Group warns town about incorporation


A new group formed to counterbalance the movement to turn Columbia into a city challenged yesterday the validity of the incorporation proponents' petition and the wisdom of seeking the drastic change.

In their first press conference, the leaders of the new group -- who boast a long history of involvement with Columbia's leading institutions -- said they are concerned that incorporating Columbia could harm the planned community's relationship with the county, damage social harmony and add a more expensive, additional layer of government.

They said the purpose of their group, called Columbians for Howard County, is to warn residents of the pitfalls that could result from the political campaign waged by incorporation proponents since last fall.

"Why use a cannon when you can use a pea shooter?" Henry Seidel, a longtime Columbia resident, said in opposition to making major changes in the planned community's governance structure.

His wife, longtime community activist May Ruth Seidel, added: "We want more facts. From an emotional point of view, we're not real happy with the concept of incorporation. We've got concerns about what it would do to the relationship with Howard County, taxes and the quality of life.

"We want to try to find out answers to many unanswered questions," she said. "It's very important if people are going to sign the petition and vote on a referendum that they know what they're doing."

The first public statements by the group skeptical of incorporation comes just two weeks before the Columbia Association (CA) -- the nonprofit group that administers the planned community's amenities -- holds the first of a series of public symposia on the governance issue.

One of the new group's founders challenged the methods of the Columbia Municipal League Inc., the group that has been seeking a Columbia-wide referendum on incorporation since last fall.

Fran Wishnick, until last year a member of CA's elected board, HTC highlighted a key technical question -- defining who lives in Columbia -- that she said shows a "lack of basic research" by the municipal league.

Incorporation proponents have not defined the precise boundaries for the new city. Their petition says registered voters of the area zoned "New Town" -- the county land-use guidelines under which Columbia was created and developed -- would vote on the referendum.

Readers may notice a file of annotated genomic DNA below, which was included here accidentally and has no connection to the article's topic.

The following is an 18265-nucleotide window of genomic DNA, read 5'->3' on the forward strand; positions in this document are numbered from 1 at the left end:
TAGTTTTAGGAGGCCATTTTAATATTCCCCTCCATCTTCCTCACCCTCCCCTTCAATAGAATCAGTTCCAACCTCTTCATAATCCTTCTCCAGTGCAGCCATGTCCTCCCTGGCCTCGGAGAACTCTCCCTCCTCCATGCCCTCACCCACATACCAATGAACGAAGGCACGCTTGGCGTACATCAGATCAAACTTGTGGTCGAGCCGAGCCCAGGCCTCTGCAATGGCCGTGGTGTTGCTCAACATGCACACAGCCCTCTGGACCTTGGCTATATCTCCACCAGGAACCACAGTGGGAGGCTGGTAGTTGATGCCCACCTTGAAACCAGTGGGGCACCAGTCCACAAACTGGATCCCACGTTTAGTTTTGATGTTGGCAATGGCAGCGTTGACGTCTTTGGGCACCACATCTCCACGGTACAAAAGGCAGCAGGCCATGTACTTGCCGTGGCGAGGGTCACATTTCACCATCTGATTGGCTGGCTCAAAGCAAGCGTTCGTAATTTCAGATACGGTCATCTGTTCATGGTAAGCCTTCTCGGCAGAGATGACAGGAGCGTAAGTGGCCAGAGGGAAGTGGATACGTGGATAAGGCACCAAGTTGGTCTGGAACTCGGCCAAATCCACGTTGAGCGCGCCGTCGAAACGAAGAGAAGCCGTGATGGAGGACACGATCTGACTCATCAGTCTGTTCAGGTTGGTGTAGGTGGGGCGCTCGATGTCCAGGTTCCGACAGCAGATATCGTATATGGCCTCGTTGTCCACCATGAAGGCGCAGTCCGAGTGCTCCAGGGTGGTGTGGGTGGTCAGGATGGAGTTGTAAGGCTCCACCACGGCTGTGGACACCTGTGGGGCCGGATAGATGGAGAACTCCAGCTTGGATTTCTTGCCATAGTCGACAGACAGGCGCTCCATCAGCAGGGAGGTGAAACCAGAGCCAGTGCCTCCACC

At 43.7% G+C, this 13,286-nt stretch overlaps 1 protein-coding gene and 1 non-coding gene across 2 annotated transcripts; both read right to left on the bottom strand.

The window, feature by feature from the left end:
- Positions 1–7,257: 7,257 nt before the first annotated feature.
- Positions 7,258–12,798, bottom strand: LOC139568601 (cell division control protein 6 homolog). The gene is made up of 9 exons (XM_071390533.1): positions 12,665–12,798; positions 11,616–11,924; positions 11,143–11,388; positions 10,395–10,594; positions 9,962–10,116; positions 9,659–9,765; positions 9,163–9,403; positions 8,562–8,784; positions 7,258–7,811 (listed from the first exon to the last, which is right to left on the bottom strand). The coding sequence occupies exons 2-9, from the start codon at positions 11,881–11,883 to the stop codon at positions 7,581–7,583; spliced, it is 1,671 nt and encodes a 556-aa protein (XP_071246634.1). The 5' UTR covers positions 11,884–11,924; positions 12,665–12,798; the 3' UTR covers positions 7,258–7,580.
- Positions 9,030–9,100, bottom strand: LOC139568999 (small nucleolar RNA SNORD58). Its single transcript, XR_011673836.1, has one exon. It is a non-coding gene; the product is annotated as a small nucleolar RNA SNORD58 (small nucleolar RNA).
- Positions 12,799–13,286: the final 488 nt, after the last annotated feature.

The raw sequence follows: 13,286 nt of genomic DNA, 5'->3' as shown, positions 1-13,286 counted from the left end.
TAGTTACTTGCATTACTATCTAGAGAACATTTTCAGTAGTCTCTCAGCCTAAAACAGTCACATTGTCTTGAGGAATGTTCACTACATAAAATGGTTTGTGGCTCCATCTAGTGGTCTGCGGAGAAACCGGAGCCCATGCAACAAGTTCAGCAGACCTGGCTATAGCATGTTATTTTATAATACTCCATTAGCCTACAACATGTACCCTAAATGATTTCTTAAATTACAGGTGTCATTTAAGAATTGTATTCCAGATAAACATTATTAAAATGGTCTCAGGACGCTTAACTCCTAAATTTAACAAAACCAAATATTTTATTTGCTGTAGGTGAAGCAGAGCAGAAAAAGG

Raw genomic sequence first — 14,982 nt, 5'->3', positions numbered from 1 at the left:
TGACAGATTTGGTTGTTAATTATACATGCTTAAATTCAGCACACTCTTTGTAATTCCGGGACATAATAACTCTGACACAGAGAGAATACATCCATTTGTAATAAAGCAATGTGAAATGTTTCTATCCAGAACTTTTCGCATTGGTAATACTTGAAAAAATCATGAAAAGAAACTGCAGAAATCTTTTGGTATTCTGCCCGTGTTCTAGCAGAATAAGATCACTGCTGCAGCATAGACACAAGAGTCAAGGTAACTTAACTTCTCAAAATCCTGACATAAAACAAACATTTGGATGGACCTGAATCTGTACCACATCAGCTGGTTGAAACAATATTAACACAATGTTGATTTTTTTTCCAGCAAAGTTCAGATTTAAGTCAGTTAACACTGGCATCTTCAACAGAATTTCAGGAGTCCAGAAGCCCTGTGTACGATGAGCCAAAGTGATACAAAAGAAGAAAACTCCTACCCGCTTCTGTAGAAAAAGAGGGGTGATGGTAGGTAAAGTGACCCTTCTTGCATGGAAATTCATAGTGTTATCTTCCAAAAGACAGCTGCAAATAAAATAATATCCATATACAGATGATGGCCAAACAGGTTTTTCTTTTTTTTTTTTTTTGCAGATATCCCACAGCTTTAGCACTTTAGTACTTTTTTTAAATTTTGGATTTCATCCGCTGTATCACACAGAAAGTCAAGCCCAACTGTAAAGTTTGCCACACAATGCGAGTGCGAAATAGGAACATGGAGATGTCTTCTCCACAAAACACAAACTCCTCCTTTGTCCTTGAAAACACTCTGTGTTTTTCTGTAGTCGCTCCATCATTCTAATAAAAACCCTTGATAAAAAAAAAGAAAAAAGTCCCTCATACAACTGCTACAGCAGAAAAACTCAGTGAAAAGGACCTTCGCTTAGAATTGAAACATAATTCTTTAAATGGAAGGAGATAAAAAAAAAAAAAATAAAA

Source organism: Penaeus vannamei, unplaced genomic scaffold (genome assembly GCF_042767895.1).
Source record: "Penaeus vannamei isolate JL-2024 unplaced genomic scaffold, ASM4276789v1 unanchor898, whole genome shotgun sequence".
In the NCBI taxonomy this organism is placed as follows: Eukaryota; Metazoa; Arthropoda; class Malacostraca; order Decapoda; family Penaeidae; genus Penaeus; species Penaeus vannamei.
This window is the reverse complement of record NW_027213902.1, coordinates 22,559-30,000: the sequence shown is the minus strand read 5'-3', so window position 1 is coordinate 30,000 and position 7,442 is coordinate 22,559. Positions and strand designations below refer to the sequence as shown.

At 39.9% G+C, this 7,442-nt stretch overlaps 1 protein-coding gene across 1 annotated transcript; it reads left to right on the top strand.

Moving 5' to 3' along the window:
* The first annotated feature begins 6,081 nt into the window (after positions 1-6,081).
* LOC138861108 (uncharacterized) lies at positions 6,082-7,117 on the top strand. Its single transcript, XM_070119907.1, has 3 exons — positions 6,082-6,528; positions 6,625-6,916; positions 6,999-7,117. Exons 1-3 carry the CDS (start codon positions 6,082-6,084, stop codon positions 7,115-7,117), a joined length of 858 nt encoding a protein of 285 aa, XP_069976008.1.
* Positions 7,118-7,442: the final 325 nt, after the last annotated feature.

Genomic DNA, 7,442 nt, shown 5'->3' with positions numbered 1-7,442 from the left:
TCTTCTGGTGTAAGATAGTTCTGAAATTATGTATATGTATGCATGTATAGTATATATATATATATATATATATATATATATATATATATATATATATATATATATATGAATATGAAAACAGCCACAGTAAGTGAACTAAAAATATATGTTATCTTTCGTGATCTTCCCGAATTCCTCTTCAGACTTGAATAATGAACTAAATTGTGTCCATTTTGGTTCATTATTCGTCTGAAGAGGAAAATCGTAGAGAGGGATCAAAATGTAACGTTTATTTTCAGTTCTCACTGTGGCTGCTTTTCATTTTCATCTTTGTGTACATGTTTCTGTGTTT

Ms. Wishnick pointed out that some areas that now come under the annual levy of the Columbia Association aren't zoned New Town, most notably the Dorsey Hall community. The Rouse Co., Columbia's developer, added that area to Columbia's land inventory long after the county created the New Town classification in 1965.

Also, a few areas are zoned New Town but don't come under the association's annual levy, she said, adding that the petition's wording causes confusion regarding who would be eligible to vote and who would pay taxes to a municipality.

"We've discovered a major flaw in the petition drive so far," said Ms. Wishnick. "I'd venture to say the signatures gathered so far under this wording are probably invalid."

Incorporation proponents -- while welcoming Columbians for Howard County into the debate over the planned community's future -- responded that the new group is focusing on technicalities that would be resolved over time as a city charter is developed rather than examining more important, broader issues.

They said "New Town" was used on the petition to describe Columbia -- an amorphous, fragmented land mass -- for the sake of simplicity.

"I welcome a group with different views on the issue," said Rabbi Martin Siegel, spokesman for the incorporation proponents. "Healthy dialogue is essential to good democracy. But if the result is to turn the discussion of incorporation into a narrow discussion of mechanics between technocrats, they will do a significant disservice to the process.

"The underlying questions must not be avoided: Is Columbia better off as a democracy or administered by a very large, relatively undemocratic homeowners association? Are human rights more important than property rights? I'd like their feelings about those issues first," he said.

The Columbia Municipal League says it has collected more than 3,000 signatures from Columbia voters toward the roughly 10,000 signatures required for it to present a petition and proposed city charter seeking approval by the Howard County Council of a referendum.

The municipal league says it wants to replace CA -- the private body that oversees recreational facilities, community programs and parkland in the 82,000-resident community -- with a cheaper and more efficient, accountable and democratic government.

Leaders of the newly formed counter-group -- Columbians for Howard County -- contend that Columbia needs only some fine-tuning, not an overhaul, such as changing community election rules to allow one vote per person rather than per household. The community's unique administration by CA and 10 village associations -- coupled with an effective county government -- works well, they say.

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